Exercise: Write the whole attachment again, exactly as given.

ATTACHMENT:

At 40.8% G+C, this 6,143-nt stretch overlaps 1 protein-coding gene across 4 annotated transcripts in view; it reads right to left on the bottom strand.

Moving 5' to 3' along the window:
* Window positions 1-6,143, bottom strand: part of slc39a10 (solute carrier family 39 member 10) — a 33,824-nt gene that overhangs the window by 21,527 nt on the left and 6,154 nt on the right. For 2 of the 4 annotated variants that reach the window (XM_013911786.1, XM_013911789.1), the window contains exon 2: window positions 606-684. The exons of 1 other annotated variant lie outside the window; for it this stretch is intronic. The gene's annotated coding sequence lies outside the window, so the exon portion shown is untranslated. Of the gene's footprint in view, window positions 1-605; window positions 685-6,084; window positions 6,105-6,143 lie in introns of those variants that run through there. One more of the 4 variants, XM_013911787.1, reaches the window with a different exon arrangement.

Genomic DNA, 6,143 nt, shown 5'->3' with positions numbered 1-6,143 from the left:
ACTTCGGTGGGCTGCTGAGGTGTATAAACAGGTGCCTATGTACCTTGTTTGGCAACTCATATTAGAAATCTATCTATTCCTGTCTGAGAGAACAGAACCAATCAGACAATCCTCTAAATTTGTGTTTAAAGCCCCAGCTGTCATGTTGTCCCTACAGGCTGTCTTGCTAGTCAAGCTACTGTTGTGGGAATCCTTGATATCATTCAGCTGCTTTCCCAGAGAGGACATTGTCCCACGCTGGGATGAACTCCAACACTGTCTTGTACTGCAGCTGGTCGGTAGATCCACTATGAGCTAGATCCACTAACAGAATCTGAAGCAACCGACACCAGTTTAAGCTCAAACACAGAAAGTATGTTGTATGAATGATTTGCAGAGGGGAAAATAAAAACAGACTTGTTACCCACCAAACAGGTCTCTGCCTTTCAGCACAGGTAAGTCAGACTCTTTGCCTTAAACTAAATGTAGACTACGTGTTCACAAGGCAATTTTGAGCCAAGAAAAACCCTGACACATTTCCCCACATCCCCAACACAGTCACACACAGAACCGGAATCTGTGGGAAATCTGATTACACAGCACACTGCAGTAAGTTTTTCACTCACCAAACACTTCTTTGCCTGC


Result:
At 40.8% G+C, this 6,143-nt stretch overlaps 1 protein-coding gene across 4 annotated transcripts in view; it reads right to left on the bottom strand.

Moving 5' to 3' along the window:
* Window positions 1-6,143, bottom strand: part of slc39a10 (solute carrier family 39 member 10) — a 33,824-nt gene that overhangs the window by 21,527 nt on the left and 6,154 nt on the right. For 2 of the 4 annotated variants that reach the window (XM_013911786.1, XM_013911789.1), the window contains exon 2: window positions 606-684. The exons of 1 other annotated variant lie outside the window; for it this stretch is intronic. The gene's annotated coding sequence lies outside the window, so the exon portion shown is untranslated. Of the gene's footprint in view, window positions 1-605; window positions 685-6,084; window positions 6,105-6,143 lie in introns of those variants that run through there. One more of the 4 variants, XM_013911787.1, reaches the window with a different exon arrangement.

Genomic DNA, 6,143 nt, shown 5'->3' with positions numbered 1-6,143 from the left:
ACTTCGGTGGGCTGCTGAGGTGTATAAACAGGTGCCTATGTACCTTGTTTGGCAACTCATATTAGAAATCTATCTATTCCTGTCTGAGAGAACAGAACCAATCAGACAATCCTCTAAATTTGTGTTTAAAGCCCCAGCTGTCATGTTGTCCCTACAGGCTGTCTTGCTAGTCAAGCTACTGTTGTGGGAATCCTTGATATCATTCAGCTGCTTTCCCAGAGAGGACATTGTCCCACGCTGGGATGAACTCCAACACTGTCTTGTACTGCAGCTGGTCGGTAGATCCACTATGAGCTAGATCCACTAACAGAATCTGAAGCAACCGACACCAGTTTAAGCTCAAACACAGAAAGTATGTTGTATGAATGATTTGCAGAGGGGAAAATAAAAACAGACTTGTTACCCACCAAACAGGTCTCTGCCTTTCAGCACAGGTAAGTCAGACTCTTTGCCTTAAACTAAATGTAGACTACGTGTTCACAAGGCAATTTTGAGCCAAGAAAAACCCTGACACATTTCCCCACATCCCCAACACAGTCACACACAGAACCGGAATCTGTGGGAAATCTGATTACACAGCACACTGCAGTAAGTTTTTCACTCACCAAACACTTCTTTGCCTGC